Today as millions (and millions!) of Christians celebrate the glorious resurrection of Jesus Christ, it’s time to put the Messiah’s death and resurrection into terms that wrestling fans can understand.
G.O.A.T.? That goes without saying and my esteemed colleague Colby Faria writes about the wrestling greats so well, I don’t want anyone to think I’m moving in on Colby’s excellent work. Naturally, Jesus of Nazareth wasn’t a professional wrestler (it would be nearly two millennia before the pro game started), but if He was, he would be the G.O.A.T.
However, while He wasn’t a wrestler, there are many similarities between God’s Only Begotten Son and professional wrestlers. First, He was over like rover, He had huge influence with management, He had the best pyro and entrances ever, and He staged the greatest comeback of all time, long before Hulk Hogan made the Superman comeback a thing of beauty. Don’t believe me? Let’s look at the evidence.
Jesus Christ was undoubtedly the biggest babyface of his time, with people following Him from town to town. Despite what you may have read in The DaVinci Code, Mary Magdalene was no ring rat. She was just one of many women (and men) who couldn’t resist the Savior’s message of love and positivity. Long before the New Day rocked, the Messiah could hold an audience in the palm of His hand. While He never worked any coliseum shows, the Son of Man drew thousands and His promos are still with us including His legendary Sermon on the Mount.
Anyone familiar with the original King of Kings knows that He had strong ties with management, but He was still a man of the people. He didn’t use His ties with His Heavenly Father to get himself over but to help others get over whether it was the blind, the infirm, or the lame. As we’ll see later, the Lamb of God didn’t have to do the Crucifixtion, but chose to do it because He knew it was good for business, i.e. the salvation of humanity.
Undoubtedly, the Second Adam’s biggest achievement was His legendary comeback following what seemed like certain defeat during the events of Good Friday. Christ was beaten mercilessly then crucified, today’s equivalent of a squash match, but like any good squash, one designed to get someone over (in this case, all of humanity). As we see today with super-over babyfaces, the crowd that once loved Him, quickly turned on Him. Were there “Thank you Romans?” chants from the crowd as Christ died for our sins? I don’t know but it wouldn’t surprise me. As the Son of God’s life slipped away, He still could have called on management to save Him (there were legions of babyface waiting to run in for the save but Christ knew he had a job and the ultimate job to do). The Messiah was selfless in putting humanity over in dying for their sins. With his last breath, He said, “It is finished. ” A cryptic promo at the time but one that had deep meaning. for the insiders who knew He was the Messiah come to sacrifice Himself for humanity’s sins. Nevertheless, He wasn’t finished, rising from the grave just days later in a comeback that has been copied in wrestling, but never matched in its significance.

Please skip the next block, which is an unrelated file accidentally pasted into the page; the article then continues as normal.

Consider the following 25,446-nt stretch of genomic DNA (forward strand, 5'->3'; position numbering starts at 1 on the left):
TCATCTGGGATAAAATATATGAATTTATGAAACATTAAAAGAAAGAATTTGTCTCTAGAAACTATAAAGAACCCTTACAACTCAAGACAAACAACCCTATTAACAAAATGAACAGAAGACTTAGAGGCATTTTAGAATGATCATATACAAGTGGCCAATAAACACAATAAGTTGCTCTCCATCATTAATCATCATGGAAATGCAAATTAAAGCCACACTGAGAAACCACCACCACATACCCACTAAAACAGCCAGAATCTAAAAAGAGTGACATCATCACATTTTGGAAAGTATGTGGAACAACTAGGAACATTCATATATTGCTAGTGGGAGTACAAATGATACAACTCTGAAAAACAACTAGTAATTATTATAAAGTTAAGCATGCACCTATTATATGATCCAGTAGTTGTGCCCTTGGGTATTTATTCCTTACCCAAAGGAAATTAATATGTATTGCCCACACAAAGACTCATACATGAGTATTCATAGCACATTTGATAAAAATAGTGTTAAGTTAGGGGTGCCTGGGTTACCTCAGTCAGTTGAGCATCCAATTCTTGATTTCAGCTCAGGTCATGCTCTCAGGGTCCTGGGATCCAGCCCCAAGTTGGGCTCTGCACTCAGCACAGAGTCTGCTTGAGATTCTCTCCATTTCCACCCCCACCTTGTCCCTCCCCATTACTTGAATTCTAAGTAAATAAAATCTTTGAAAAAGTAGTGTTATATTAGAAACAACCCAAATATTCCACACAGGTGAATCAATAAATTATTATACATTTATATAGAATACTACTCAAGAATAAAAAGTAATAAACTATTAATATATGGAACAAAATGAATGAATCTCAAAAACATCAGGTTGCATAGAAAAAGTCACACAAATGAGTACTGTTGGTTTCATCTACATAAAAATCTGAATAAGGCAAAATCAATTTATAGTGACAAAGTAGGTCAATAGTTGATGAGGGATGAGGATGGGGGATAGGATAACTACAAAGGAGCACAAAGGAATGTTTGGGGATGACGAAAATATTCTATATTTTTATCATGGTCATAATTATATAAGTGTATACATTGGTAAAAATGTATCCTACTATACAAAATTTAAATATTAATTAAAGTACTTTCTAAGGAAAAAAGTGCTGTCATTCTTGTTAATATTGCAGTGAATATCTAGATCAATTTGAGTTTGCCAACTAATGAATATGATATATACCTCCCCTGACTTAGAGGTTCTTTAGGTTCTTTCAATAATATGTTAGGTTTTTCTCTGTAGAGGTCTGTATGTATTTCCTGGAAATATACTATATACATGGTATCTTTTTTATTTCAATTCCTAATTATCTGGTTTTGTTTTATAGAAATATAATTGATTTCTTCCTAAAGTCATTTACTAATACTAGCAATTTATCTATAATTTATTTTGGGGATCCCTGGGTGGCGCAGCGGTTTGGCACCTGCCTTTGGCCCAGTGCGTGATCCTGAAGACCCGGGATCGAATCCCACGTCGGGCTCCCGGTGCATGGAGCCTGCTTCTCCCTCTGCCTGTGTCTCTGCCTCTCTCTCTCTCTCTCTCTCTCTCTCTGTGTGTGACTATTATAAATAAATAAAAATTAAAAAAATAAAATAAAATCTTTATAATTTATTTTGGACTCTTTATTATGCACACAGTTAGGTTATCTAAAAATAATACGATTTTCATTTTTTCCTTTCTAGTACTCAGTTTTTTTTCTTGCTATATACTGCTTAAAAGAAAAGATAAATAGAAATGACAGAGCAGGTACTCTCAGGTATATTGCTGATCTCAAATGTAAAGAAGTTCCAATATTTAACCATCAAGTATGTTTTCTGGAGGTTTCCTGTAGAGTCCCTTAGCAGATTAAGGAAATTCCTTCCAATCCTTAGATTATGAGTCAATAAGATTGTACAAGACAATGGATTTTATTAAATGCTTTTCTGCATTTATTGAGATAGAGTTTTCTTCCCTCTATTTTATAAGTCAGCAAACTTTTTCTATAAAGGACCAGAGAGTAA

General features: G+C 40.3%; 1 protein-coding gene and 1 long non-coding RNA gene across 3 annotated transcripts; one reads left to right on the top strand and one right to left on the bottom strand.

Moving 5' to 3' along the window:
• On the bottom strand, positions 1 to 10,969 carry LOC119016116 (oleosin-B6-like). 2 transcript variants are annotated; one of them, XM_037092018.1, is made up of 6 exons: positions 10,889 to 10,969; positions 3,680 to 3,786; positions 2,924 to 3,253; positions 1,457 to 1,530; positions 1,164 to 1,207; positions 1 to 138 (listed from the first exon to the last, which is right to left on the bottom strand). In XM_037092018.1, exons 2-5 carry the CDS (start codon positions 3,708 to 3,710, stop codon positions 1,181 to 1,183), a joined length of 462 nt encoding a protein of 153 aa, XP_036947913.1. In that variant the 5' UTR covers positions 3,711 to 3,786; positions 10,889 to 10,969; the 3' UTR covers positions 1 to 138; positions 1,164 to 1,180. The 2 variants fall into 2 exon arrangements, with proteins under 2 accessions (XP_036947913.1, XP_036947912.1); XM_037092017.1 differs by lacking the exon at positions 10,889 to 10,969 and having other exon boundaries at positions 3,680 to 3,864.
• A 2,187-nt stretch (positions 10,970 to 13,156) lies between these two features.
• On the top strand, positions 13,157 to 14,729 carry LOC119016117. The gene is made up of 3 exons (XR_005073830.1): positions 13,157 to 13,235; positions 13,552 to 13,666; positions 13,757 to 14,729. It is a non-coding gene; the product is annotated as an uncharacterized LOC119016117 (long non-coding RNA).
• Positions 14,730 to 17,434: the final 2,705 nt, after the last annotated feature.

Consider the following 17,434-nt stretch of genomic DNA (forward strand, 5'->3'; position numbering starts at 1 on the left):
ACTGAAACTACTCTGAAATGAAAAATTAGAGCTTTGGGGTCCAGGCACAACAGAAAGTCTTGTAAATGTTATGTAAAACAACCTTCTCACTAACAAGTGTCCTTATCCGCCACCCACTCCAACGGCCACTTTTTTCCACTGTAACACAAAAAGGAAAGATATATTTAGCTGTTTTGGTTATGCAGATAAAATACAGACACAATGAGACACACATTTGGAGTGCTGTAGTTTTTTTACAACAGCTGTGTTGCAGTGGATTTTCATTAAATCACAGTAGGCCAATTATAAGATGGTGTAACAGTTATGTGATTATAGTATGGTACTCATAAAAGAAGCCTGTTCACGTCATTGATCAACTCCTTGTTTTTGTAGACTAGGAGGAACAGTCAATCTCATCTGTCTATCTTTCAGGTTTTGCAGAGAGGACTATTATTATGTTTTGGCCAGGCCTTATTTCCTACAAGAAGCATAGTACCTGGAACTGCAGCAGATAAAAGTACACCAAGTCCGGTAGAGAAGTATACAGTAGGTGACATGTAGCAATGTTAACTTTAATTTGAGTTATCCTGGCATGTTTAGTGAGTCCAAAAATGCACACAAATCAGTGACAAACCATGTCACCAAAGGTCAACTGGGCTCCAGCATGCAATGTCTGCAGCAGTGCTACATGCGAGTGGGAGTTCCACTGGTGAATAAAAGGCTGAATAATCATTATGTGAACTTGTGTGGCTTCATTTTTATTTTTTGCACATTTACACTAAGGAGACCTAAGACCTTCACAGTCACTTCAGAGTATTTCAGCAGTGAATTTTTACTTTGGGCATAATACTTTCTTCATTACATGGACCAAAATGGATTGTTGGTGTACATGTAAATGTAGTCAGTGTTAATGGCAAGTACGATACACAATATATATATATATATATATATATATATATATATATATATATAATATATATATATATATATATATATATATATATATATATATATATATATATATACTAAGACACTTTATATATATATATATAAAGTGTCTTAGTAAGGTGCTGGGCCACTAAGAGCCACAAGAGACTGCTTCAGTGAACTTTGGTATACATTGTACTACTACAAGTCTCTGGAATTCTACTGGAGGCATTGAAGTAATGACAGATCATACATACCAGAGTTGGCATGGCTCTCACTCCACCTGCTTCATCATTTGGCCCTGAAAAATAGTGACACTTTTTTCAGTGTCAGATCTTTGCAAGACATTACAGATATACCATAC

Finally, Jesus Christ had fantastic entrances and exits, and incorporated miracles into His ministry, miracles promoters (or anyone else for that matter) have yet to duplicate. Whether it was feeding the 5,000, raising the dead, walking on water, or healing the sick, Jesus Christ was the original Show-Stopper. His run also featured a number of fantastic angles including the Virgin Birth, the aforementioned death, burial, and resurrection, and the always-impressive Ascension into Heaven.
2,000 years later, Jesus Christ is still a major part of life for many people and despite Hulk Hogan’s claim that “Hulkamania will live forever” or Ric Flair’s “diamonds are forever and so is Ric Flair,” Christ’s message and legacy will live on long after the Hulkster and “Slick Ric.”
For those celebrating Easter during these trying times, Happy Easter and stay safe!